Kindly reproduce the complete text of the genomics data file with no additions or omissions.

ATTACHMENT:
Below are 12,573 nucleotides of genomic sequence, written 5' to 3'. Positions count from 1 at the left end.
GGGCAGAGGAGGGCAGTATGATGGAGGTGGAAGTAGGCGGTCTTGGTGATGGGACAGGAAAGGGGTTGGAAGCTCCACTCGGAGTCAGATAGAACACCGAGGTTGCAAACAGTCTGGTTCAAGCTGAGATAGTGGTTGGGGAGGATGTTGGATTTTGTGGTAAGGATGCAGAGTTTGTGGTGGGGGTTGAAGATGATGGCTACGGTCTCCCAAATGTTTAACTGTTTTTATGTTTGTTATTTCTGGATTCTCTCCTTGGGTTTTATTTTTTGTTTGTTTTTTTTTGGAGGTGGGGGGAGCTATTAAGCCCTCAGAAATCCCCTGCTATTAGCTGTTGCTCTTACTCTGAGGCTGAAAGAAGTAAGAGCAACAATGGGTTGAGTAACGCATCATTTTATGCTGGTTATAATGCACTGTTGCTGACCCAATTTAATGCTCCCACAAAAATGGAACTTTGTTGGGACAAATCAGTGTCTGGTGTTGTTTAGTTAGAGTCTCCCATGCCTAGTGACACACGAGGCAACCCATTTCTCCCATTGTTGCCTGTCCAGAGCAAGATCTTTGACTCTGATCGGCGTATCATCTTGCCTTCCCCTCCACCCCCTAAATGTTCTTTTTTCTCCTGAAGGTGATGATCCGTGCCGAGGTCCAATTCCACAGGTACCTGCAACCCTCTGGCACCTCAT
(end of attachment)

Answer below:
Below are 12,573 nucleotides of genomic sequence, written 5' to 3'. Positions count from 1 at the left end.
GGGCAGAGGAGGGCAGTATGATGGAGGTGGAAGTAGGCGGTCTTGGTGATGGGACAGGAAAGGGGTTGGAAGCTCCACTCGGAGTCAGATAGAACACCGAGGTTGCAAACAGTCTGGTTCAAGCTGAGATAGTGGTTGGGGAGGATGTTGGATTTTGTGGTAAGGATGCAGAGTTTGTGGTGGGGGTTGAAGATGATGGCTACGGTCTCCCAAATGTTTAACTGTTTTTATGTTTGTTATTTCTGGATTCTCTCCTTGGGTTTTATTTTTTGTTTGTTTTTTTTTGGAGGTGGGGGGAGCTATTAAGCCCTCAGAAATCCCCTGCTATTAGCTGTTGCTCTTACTCTGAGGCTGAAAGAAGTAAGAGCAACAATGGGTTGAGTAACGCATCATTTTATGCTGGTTATAATGCACTGTTGCTGACCCAATTTAATGCTCCCACAAAAATGGAACTTTGTTGGGACAAATCAGTGTCTGGTGTTGTTTAGTTAGAGTCTCCCATGCCTAGTGACACACGAGGCAACCCATTTCTCCCATTGTTGCCTGTCCAGAGCAAGATCTTTGACTCTGATCGGCGTATCATCTTGCCTTCCCCTCCACCCCCTAAATGTTCTTTTTTCTCCTGAAGGTGATGATCCGTGCCGAGGTCCAATTCCACAGGTACCTGCAACCCTCTGGCACCTCAT